The Marching 100 returned yesterday to a Half Time show between FAMU and Mississippi Valley State. It’s reputation as one of the elite Marching Band units at the College level is sadly tarnished, and it’s reputation as an HBCU tradition is at it’s lowest point. Hopefully the new School President, Band Leader, and students can return the unit, and the traditions it represented before the scandal back to the heights the band once enjoyed.
Twenty-two months after Florida A&M University’s band was suspended in the wake of a hazing death of a drum major, it was back on the field Saturday, performing at the season-opener against Mississippi Valley State.
The Marching 100 was not allowed to perform after Robert Champion collapsed and died after a hazing ritual on a bus in November 2011. That suspension was lifted in June, after the resignation of the band’s longtime director and the university president.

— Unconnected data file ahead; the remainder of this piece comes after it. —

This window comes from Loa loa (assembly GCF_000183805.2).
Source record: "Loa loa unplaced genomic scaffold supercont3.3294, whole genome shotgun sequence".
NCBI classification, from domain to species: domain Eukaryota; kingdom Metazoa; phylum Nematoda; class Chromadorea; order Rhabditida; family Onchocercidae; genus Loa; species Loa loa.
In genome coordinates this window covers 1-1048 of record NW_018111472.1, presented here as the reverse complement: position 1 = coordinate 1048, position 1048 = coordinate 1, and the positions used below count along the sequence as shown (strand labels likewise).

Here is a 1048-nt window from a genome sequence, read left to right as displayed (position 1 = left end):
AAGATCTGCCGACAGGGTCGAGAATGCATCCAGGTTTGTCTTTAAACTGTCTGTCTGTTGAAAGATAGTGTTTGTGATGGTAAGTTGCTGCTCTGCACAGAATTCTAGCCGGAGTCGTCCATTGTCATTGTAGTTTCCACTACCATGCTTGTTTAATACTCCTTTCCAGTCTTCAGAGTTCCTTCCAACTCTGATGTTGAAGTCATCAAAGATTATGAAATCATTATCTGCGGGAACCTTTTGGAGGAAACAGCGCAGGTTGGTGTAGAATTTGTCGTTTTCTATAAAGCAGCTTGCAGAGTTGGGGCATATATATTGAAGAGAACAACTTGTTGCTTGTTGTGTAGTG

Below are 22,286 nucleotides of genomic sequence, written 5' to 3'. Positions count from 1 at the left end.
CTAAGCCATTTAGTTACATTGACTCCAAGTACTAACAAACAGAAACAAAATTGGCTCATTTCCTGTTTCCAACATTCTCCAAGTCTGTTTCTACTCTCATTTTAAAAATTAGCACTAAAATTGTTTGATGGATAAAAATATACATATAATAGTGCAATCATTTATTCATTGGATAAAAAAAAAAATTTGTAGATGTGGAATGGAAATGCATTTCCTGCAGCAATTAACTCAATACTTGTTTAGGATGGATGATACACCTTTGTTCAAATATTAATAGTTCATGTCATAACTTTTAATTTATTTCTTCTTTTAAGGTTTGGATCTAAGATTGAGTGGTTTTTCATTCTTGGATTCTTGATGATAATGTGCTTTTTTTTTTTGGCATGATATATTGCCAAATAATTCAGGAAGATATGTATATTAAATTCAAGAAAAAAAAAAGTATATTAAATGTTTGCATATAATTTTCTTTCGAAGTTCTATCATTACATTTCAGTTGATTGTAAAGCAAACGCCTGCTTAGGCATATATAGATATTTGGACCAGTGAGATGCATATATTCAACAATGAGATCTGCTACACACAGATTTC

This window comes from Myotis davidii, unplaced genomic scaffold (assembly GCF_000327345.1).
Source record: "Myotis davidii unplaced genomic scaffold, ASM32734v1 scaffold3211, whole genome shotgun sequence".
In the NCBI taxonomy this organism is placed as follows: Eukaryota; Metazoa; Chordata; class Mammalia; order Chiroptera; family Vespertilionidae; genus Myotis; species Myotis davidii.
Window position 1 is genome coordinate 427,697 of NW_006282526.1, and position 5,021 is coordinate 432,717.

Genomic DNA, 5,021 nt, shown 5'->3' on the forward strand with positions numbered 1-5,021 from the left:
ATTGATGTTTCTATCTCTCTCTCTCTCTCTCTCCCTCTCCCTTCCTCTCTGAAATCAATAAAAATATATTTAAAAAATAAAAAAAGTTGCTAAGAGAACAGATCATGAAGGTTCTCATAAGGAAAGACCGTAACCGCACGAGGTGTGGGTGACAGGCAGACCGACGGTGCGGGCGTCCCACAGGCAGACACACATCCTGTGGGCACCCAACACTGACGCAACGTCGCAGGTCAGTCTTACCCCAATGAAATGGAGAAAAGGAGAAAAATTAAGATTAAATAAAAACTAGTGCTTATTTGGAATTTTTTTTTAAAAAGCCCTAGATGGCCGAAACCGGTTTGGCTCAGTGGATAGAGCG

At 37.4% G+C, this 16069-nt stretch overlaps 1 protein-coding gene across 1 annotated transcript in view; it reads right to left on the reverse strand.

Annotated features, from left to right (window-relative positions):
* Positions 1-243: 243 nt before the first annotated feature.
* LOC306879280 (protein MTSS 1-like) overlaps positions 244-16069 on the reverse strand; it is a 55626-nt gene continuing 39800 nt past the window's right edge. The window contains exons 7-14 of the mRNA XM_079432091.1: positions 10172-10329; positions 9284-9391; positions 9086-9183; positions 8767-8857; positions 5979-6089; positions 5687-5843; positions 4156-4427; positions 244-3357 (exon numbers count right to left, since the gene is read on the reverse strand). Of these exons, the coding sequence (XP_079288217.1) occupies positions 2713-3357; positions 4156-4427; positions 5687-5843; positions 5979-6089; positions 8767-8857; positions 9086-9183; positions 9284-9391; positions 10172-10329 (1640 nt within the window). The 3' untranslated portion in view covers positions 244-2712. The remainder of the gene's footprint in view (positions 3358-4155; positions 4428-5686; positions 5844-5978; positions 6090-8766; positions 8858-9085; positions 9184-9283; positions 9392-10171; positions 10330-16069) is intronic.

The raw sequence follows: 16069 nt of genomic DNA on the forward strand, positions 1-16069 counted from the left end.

The scandal resulted in charges of manslaughter and felony hazing being placed against 15 former band members. Seven have made plea deals, another has a deal but has not been sentenced and the other seven await trial, according to the Associated Press.
The parents of the hazing victim, who have filed wrongful death lawsuits against FAMU and the bus company, told the AP that they believed the return of the band was “too soon.”
“I don’t see anything that’s different to ensure the safety of those students,” Pam Champion said. “Everything that has been put in place is not something that was done voluntarily.”
Larry Robinson, the university’s interim president, announced the decision to strike up the band, saying it would be “a model of excellence for other bands across this nation. It will actually focus on its founding principles of character, academics, leadership, marching and service.”
On Saturday, the band was back on the field at Orlando’s Citrus Bowl.